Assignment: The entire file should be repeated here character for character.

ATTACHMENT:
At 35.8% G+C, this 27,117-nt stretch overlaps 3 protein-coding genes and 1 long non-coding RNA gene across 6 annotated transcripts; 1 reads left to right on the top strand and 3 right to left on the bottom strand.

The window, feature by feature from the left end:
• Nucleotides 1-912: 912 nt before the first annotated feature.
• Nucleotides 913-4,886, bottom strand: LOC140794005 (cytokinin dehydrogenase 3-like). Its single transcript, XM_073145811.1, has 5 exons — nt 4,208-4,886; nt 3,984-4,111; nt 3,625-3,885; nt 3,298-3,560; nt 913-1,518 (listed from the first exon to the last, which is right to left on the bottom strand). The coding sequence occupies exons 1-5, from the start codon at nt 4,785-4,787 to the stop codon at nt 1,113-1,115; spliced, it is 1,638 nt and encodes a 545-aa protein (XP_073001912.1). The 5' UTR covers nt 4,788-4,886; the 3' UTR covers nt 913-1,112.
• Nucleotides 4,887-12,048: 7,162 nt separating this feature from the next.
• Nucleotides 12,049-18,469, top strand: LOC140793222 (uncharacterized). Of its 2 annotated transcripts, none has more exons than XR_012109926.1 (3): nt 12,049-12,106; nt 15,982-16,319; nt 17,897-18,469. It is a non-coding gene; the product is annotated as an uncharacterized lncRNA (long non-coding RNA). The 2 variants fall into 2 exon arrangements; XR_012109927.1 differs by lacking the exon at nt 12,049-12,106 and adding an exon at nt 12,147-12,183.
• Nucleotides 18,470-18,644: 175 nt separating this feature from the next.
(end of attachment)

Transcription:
At 35.8% G+C, this 27,117-nt stretch overlaps 3 protein-coding genes and 1 long non-coding RNA gene across 6 annotated transcripts; 1 reads left to right on the top strand and 3 right to left on the bottom strand.

The window, feature by feature from the left end:
• Nucleotides 1-912: 912 nt before the first annotated feature.
• Nucleotides 913-4,886, bottom strand: LOC140794005 (cytokinin dehydrogenase 3-like). Its single transcript, XM_073145811.1, has 5 exons — nt 4,208-4,886; nt 3,984-4,111; nt 3,625-3,885; nt 3,298-3,560; nt 913-1,518 (listed from the first exon to the last, which is right to left on the bottom strand). The coding sequence occupies exons 1-5, from the start codon at nt 4,785-4,787 to the stop codon at nt 1,113-1,115; spliced, it is 1,638 nt and encodes a 545-aa protein (XP_073001912.1). The 5' UTR covers nt 4,788-4,886; the 3' UTR covers nt 913-1,112.
• Nucleotides 4,887-12,048: 7,162 nt separating this feature from the next.
• Nucleotides 12,049-18,469, top strand: LOC140793222 (uncharacterized). Of its 2 annotated transcripts, none has more exons than XR_012109926.1 (3): nt 12,049-12,106; nt 15,982-16,319; nt 17,897-18,469. It is a non-coding gene; the product is annotated as an uncharacterized lncRNA (long non-coding RNA). The 2 variants fall into 2 exon arrangements; XR_012109927.1 differs by lacking the exon at nt 12,049-12,106 and adding an exon at nt 12,147-12,183.
• Nucleotides 18,470-18,644: 175 nt separating this feature from the next.